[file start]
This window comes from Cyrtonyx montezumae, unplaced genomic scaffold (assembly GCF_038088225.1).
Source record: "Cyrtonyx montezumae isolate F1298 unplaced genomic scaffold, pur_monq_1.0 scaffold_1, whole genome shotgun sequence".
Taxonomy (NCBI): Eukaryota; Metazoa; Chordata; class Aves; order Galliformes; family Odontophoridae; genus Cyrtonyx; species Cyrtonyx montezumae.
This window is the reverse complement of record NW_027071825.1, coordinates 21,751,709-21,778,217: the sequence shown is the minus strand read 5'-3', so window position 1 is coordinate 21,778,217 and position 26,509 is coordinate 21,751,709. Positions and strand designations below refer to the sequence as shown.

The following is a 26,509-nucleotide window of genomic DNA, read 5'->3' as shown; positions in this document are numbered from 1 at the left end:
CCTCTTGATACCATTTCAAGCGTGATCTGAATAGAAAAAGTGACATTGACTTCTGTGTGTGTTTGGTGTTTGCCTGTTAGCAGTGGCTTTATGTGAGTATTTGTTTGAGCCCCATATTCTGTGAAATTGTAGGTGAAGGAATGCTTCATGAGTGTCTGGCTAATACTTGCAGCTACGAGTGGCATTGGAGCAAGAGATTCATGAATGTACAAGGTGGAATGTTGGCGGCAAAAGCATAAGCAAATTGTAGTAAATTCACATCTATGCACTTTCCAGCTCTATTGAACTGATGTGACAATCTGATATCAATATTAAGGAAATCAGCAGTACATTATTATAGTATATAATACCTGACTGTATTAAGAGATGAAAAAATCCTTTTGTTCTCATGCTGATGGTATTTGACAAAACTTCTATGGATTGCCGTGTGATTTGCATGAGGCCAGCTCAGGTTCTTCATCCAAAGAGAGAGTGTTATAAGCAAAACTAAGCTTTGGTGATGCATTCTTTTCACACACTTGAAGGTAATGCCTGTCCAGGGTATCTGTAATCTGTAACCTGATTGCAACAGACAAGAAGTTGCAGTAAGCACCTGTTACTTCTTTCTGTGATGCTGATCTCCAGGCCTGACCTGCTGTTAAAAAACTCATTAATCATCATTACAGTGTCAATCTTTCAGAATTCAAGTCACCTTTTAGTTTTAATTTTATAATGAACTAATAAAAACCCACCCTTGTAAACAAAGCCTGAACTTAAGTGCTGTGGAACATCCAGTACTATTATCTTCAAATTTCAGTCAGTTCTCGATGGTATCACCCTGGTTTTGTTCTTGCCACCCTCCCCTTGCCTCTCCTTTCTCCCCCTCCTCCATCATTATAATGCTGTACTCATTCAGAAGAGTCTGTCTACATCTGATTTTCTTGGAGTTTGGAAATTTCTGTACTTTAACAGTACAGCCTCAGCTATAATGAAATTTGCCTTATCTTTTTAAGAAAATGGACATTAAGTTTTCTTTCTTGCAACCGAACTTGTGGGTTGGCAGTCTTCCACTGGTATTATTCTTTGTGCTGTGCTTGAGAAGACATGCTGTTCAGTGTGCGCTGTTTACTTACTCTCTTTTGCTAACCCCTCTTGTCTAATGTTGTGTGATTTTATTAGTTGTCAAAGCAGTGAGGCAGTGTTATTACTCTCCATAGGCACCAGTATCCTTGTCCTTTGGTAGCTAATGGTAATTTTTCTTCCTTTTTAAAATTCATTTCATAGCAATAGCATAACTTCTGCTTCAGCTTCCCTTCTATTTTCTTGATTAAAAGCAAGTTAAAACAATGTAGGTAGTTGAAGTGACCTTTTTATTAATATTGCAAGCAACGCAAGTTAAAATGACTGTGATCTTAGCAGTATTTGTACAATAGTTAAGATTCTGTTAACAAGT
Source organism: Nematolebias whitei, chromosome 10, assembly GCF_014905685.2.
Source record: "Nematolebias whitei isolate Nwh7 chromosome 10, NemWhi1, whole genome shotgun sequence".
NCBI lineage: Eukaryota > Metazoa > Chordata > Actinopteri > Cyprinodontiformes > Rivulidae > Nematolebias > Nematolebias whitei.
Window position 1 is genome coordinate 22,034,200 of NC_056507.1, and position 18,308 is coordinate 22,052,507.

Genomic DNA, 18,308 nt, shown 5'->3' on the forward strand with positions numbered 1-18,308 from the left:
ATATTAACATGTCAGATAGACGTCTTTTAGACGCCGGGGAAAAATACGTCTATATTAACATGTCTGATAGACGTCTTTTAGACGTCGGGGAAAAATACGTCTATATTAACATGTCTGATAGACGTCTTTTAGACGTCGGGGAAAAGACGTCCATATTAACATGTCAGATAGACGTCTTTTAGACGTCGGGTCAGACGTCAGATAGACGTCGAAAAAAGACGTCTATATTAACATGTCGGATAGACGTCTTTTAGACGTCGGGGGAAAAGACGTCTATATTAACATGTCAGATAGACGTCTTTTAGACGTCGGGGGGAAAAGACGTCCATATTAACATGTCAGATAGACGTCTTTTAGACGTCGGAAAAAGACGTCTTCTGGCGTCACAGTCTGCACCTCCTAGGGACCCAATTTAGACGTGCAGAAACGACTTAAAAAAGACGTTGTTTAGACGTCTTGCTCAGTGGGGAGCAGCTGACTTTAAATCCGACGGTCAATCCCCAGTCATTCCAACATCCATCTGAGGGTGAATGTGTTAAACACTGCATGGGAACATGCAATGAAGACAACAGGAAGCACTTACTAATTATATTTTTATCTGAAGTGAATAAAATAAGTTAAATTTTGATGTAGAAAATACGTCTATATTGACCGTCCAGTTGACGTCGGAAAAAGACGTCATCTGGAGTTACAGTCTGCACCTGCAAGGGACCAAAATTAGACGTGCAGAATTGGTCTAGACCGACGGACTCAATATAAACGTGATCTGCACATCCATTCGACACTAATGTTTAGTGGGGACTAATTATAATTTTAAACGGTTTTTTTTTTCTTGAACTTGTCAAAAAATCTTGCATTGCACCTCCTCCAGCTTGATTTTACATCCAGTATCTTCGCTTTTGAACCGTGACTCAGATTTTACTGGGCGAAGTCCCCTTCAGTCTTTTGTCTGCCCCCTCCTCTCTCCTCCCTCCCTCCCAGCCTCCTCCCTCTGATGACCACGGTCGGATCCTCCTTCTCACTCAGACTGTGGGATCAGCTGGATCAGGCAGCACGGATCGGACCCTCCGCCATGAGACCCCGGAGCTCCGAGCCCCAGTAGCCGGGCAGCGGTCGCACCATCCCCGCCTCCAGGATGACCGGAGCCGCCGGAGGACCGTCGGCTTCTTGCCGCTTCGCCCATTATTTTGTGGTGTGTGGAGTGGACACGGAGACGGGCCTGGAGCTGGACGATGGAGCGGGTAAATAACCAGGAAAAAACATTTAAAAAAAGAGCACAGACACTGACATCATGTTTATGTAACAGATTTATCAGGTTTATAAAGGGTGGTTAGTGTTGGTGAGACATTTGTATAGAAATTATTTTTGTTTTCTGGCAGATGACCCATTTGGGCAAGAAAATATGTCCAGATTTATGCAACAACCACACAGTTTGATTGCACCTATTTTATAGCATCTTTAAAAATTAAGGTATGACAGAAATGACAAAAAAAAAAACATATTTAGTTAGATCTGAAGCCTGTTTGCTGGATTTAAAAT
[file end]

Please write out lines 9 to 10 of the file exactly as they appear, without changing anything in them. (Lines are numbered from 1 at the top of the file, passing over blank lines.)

NCBI lineage: Eukaryota > Metazoa > Chordata > Actinopteri > Cyprinodontiformes > Rivulidae > Nematolebias > Nematolebias whitei.
Window position 1 is genome coordinate 22,034,200 of NC_056507.1, and position 18,308 is coordinate 22,052,507.